In This Article
The National Survey on Drug Use and Health (NSDUH) estimates that about 14.1 million Americans had an alcohol use disorder in 2019.1 Alcoholism or alcohol use disorder (AUD) is a consequence of problem drinking.
Alcoholics have a strong, uncontrollable desire to consume alcohol. They tend to prioritize drinking over their obligations and responsibilities. As a result, their work and family often get left behind.
However, a person doesn’t become an alcoholic overnight. Rather, it occurs gradually in stages. Alcoholism starts with alcohol abuse or a pattern of misusing alcohol. One example is binge drinking or consuming too much alcohol at a party or any single occasion. The regular consumption of large amounts of alcohol (heavy drinking) is also a form of alcohol abuse.
These drinking problems will eventually develop into more severe forms of alcohol use disorder, namely dependence and alcohol addiction. People who are dependent on alcohol will experience withdrawal symptoms if they suddenly stop drinking.
Alcohol dependence is a sign of alcohol addiction. Once an alcoholic reaches this stage, they need addiction treatment. Otherwise, they will have difficulty quitting on their own. Studies show that with the support of family and friends:2,3
- Alcoholics are more likely to complete alcohol rehab
- People with alcohol use disorder have better treatment outcomes (e.g., fewer relapses and improved ability to sustain long-term sobriety)
- Decreased alcohol consumption in people who opted for non-abstinent recovery
If your loved one or family member is struggling, and you are wondering how to help an alcoholic, keep reading for our advice.
What Qualifies Someone as an Alcoholic?
If your loved one consumes moderate amounts of alcohol, or if they don’t drink as often, there isn’t much to worry. The latest Dietary Guidelines for Americans states that men can have up to 2 drinks per day, and women can have up to 1 drink per day.4
However, if an individual increases their consumption or consistently drinks more than than the recommended amount, they may develop alcoholism:
Signs That Someone is an Alcoholic
A loved one may exhibit the following signs if they’re alcoholic:
- Consuming more alcohol or drinking longer than planned
- Unable to control or quit drinking
- Spending more time drinking or being sick from its side effects, like alcohol withdrawal and hangovers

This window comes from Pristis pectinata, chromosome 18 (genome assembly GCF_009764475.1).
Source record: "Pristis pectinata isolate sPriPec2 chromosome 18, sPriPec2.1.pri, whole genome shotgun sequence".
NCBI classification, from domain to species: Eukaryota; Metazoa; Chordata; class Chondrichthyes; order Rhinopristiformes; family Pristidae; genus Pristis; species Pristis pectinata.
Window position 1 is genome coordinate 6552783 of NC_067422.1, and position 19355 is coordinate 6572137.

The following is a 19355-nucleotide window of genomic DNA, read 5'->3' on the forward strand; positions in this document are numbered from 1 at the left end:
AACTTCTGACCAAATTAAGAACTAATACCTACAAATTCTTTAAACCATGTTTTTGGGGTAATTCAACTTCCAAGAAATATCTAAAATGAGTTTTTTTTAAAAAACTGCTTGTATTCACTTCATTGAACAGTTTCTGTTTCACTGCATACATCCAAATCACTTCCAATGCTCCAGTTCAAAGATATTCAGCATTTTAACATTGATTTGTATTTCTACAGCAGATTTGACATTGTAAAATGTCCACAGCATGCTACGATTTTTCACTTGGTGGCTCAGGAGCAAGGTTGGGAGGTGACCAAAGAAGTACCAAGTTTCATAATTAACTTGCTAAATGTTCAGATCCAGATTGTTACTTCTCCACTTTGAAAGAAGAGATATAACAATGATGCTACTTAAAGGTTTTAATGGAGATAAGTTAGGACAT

- Intense alcohol-seeking behavior
- Drinking is causing problems, such as losing a job, inability to fulfill familial duties, and decline in physical and health
- Giving up other things to make time for drinking
- The physical need to drink more alcohol in order to achieve perceived positive effects that were previously felt with lower amounts
A person who continues to engage in problem drinking in spite of the consequences is suffering from alcohol use disorder. Alcoholics simply do not know when or how to stop drinking.
This is why an alcoholic needs the support of a friend or family member. In special cases where they lack an immediate support system, they can get peer support from fellow alcoholics.
How to Help an Alcoholic Stop Drinking
When trying to help your loved one stop drinking, the first step for family and friends is to understand what alcoholism is.
Next, talk to them about their drinking problem. This enables you to understand the thoughts, feelings, and behavior of a loved one.
Finally, help them explore options for addiction treatment and provide as much support as you can.
Step 1: Find Out How Alcoholism Affects Your Loved One
People have this misconception that alcoholics are unable to quit drinking because they are “morally weak” and lack willpower. However, this myth surrounding alcohol use has long been disproven.5
Studies show that alcoholism is a complex disease. It arises from multiple factors, including:
- Social influences
Similar to drug addiction, long-term alcohol abuse causes physical and psychological changes in the brain. These changes not only impair their ability to make healthy decisions. Cessation also becomes difficult as they’re left to deal with alcohol withdrawal.
Before attempting addiction treatment, friends and family members must have a good grasp of what alcoholism is and how it affects their loved ones. That way, you can stop blaming them and instead focus on helping them recover.
Step 2: Plan an Intervention
When confronting an alcoholic friend or family member about their alcohol abuse, it is best to approach them in a helpful manner.
According to a survey, alcoholics view confrontations to be “helpful” if they possess the following qualities:
- Supervised by health professionals or experts in alcohol addiction (e.g., psychologists and sobriety counselors)
- Offers hope and practical support
- Involves people they trusted and respected
It will be a difficult conversation, so plan what you are going to say ahead of time.
Wait until the individual is sober and emotionally stable, and that they’re not uncomfortable. Make sure you are feeling calm as your loved one shouldn’t feel attacked. Avoid accusatory and forceful language that doesn’t respect their personal boundaries, like ‘you better get help or else.’
During this first conversation about substance use, show how much you care about your loved one. Be honest and authentic about your concerns, including how their alcohol use affects their physical and mental health, and their family as a whole. You can also mention specific problems which resulted from their drinking. Examples include financial, work, and relationship issues.
Step 3: Offer Treatment and Support Options
If the initial conversation goes well, it may be an excellent time to help your loved one explore their treatment options. Research and collect these support options ahead of the conversation, so you can bring them up afterward.